We Texans who revel in the sport of politics have much to be thankful for this year. For the first time in two decades, Texas matters in presidential primary politics. Big time.
Everyone, especially Texans, had become used to Texas’ being ignored when it came to presidential politics.
Briefly, during the last session of the Texas Legislature, the powers that be under the pink cast-iron dome flirted with becoming relevant in the presidential selection process. The House voted overwhelmingly (in a rare, truly bipartisan effort) to move up our primaries from March 4th to February 5th, joining 24 other states vying for status and influence just in case the races were not yet over by Super Tuesday.
Sen. Robert Duncan (R-Lubbock)-and 10 of his colleagues who chose to impose the Senate’s rule requiring two-thirds of the 31-member body to bring up any bill-blocked a similar measure approved in committee. At the time, Duncan said he opposed the change mainly because it would “be a severe hardship” on county election officials.
He also told the Lubbock Avalanche-Journal last spring: “I think you are going to see five or six people in both primaries, and hopefully by next March it should be down to one or two. Texas will have a real opportunity to make a real choice at that point in time and have some influence, as opposed to this cluster of candidates that is out there on both sides of both parties.”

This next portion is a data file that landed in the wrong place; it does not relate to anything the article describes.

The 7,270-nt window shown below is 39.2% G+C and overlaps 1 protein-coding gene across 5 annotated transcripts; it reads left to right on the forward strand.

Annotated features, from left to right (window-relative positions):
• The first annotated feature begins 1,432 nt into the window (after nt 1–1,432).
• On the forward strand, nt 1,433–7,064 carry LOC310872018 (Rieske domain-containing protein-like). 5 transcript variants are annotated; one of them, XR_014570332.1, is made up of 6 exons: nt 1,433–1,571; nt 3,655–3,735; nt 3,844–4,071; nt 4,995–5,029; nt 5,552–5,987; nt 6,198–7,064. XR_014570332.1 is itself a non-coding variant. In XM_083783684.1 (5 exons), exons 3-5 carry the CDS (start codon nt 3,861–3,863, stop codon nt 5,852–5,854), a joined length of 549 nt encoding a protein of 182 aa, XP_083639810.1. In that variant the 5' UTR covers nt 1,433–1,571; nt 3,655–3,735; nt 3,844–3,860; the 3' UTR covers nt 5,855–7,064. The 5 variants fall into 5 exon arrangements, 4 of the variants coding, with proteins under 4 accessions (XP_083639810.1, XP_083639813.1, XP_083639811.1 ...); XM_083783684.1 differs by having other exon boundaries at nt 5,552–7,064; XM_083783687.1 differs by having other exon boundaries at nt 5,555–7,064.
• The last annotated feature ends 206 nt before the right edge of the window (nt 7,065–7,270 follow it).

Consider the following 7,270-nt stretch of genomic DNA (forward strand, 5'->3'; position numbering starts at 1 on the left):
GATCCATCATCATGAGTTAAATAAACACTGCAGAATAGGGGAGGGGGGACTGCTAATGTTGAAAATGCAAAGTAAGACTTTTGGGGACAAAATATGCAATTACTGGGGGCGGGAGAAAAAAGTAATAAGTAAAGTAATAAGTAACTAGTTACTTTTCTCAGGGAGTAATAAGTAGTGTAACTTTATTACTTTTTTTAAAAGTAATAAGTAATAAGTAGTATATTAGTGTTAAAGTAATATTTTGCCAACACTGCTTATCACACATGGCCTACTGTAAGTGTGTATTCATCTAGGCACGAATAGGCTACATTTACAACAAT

What is that about blind pigs and acorns?
Who knew that, defying the conventional wisdom of the moment, Sen. Duncan gave Texas the first opportunity in a generation to be a player in selecting at least the Democratic nominee, through a complicated and arcane process that involves a combination of a primary, caucuses, and free-agent powerbrokers called superdelegates?
In this issue, we report on the process and provide a forum for Senators Hillary Clinton and Barack Obama to make their personal, first-person pitches to Texas Democratic primary voters.
We also have an analysis by our sometimes-critic, Republican activist Royal Masset, of the likely scenario for the Republican primary and the impact a McCain era may have on the Texas GOP.
The presidential primary/caucus process was obviously conceived by the party that Will Rogers referred to when he said, “I belong to no organized party. I am a Democrat.”
Regardless of who wins the Democratic presidential primary here, it is almost certain to be close, distributing a good share of delegates to each candidate and probably assuring that neither has-nor will obtain-the 2,025 delegates required for the nomination in Denver this summer.
It is those powerbrokers, the superdelegates, who warrant our special attention. They are free agents, able to commit to whomever they want, regardless of the vote in their district or state. They can switch their allegiance on a whim or in response to fear or favor.
Although there are those who will argue that the 796 superdelegates-Democratic members of the U.S. House and Senate, governors, members of the Democratic National Committee, and other ex-officio party leaders-exist to moderate the “ideological activists,” the fact of the matter is that they constitute the most undemocratic aspect of the nomination process.
Yet those superdelegates could decide for all of us who the next president of the United States will be.
Superdelegate Donna Brazile, who ran Al Gore’s campaign in 2000, has said, “If 795 of my colleagues decide this election, I will quit the Democratic Party.”
We agree. Let the people speak…and let their votes count in 2008, as unfortunately they did not in 2000.